the only practical alternate for large scale production.
After deoiling, product wax is typically finished by
hydrogenation or clay treating to decolorize it and
assure FDA performance where required.
here to view U.S. Wax Import & Export Data
A reduction in capacity for wax production
in North America has drawn increased import of raw and
finished waxes. EIA data for the period 1992 - 2002 show
an increase from about 170 MM# per annum to 270 MM#, or
roughly 14% of domestic production in 2002.
International Trade Agency (ITA) statistics, however,
tell a somewhat different tale: ITA shows low imports in
the early '90's with a steep change to about 250
MM#/year in the last half of the decade and continued
growth to about 344 MM#/yr estimated for 2002. This
chart reinforces one of the problems inherent to the wax
business: with so many sources and classifications of
product, it's easy to find conflicting data. EIA
statistics are based on self-reporting within the
relatively small community of producers, so they
probably represent their business well; the ITA numbers
are subject to classification by tariff codes, etc. and
are probably more subject to confusion. This paper takes
the higher number as the correct one, assuming that it
is easy to miss itemized imports because of the multiple
tariff classes. The data do lead to consistent
conclusions: that there is an ample world supply of wax; and that US imports have increased sharply in recent years.
U.S. Imports for Consumption, 2001
||China, Canada, Brazil, Japan
||China, Canada, Iraq
||Mexico, Canada, Iraq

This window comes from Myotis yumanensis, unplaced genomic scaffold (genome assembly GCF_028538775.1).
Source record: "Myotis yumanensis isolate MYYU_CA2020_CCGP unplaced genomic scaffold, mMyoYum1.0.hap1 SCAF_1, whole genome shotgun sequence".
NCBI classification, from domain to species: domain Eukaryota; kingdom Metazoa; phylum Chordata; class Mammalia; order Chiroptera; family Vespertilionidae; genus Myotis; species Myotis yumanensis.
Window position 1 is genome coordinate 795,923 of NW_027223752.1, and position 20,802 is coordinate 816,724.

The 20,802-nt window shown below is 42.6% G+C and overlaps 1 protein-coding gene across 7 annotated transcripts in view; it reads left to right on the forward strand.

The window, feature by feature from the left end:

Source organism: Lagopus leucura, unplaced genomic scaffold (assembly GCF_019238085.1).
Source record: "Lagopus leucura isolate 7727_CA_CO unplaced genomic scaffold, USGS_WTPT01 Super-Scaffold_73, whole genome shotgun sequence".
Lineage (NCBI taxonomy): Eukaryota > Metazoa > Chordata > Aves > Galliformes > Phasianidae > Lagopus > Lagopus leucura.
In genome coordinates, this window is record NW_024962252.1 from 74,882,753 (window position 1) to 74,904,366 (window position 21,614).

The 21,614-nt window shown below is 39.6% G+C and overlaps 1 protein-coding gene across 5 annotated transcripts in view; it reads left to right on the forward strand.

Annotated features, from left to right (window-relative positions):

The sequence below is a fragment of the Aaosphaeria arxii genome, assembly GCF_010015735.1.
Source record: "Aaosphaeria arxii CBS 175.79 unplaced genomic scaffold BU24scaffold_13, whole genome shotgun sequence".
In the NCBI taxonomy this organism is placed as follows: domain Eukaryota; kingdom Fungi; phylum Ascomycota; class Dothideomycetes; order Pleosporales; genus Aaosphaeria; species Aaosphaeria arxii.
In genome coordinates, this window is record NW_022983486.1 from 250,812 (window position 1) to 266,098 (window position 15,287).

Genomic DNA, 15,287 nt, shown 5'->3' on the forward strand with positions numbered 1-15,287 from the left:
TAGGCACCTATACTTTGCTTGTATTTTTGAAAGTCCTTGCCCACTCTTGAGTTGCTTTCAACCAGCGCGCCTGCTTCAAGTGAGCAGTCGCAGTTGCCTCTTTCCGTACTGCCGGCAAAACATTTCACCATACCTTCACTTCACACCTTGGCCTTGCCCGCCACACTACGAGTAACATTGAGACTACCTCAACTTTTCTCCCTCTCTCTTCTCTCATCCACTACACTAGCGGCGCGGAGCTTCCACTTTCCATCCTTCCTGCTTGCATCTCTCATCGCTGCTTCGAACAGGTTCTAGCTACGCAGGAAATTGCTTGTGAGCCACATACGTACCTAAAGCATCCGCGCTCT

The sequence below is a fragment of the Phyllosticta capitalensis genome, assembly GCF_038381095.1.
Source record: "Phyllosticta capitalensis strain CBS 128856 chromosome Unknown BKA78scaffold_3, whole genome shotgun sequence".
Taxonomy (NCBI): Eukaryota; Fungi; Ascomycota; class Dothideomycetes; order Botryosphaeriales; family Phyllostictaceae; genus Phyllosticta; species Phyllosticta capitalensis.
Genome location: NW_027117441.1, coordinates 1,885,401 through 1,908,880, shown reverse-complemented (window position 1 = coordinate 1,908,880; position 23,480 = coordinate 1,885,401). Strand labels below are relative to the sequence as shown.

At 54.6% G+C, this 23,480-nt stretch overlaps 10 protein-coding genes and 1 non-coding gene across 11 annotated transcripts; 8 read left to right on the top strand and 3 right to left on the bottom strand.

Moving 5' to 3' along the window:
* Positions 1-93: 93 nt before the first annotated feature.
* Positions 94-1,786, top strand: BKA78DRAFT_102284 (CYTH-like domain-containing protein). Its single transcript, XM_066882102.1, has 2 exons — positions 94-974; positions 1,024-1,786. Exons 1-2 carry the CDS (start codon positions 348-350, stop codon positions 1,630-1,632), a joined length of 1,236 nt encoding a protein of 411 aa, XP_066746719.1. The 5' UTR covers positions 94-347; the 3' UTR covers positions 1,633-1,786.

||Canada, Malaysia, UK, Germany, Taiwan
||Germany, Iraq, UK
|Artificial - PEG
|Artificial - Lignite
|Artificial - Beeswax
||France, China, Brazil
Source: International Trade Agency
Petroleum wax far outweighs all other sources by
volume. But the data must be approached with caution, since, for example, the table shows a trade in feedstocks with
Saudi Arabia and Iraq. It is obvious that there are misclassifications of imported products.
here to view a chart of U.S. Base Oil Manufacture
ASTM/IP Standards Applicable to Petroleum Waxes
||Melting Point of Petroleum Wax
||Drop Melting Pont of Petroleum Wax, Including
||Saybolt Color of Petroleum Products (Saybolt
||Kinematic Viscosity of Transparent and Opaque
Liquids (and the Calculation of Dynamic
||Carbonizable Substances in Paraffin Wax
||Oil Content of Petroleum Waxes
||Cone Penetration of Petrolatum
||Congealing Point of Petroleum Waxes, Including
||Distillation of Petroleum Productsat Reduced
||Tensile Strength of Paraffin Wax
||Needle Penetration of Petroleum Waxes
||Blocking and Picking of Petroleum Wax
||ASTM Color of Petroleum Products (ASTM Color
||Peroxide Number of Petroleum Wax
||Odor of Petroleum Wax
||20-Degree Specular Gloss of Waxed Paper
||Ultraviolet Absorbance and Absorptivity of
||Method for Surface Wax on Waxed Paper or
||Coefficient of Friction for Wax Coatings
||Apparent Viscosity of Petroleum Waxes
Compounded with Additives (Hot Melts)
||Boiling Range Distribution of Petroleum
Fractions by Gas Chromatography
||Gloss Retention of WAxed Paper and Paperboard
AFter Storage at 40C (104F)
||Abrasion Resistance of Wax Coatings
||Solvent Extractables in Petroleum Waxes
||Apparent Viscosity of Hot Melt Adhesives and
||Total Wax Loading of Corrugated Paperboard
Source: ASTM Significance of Tests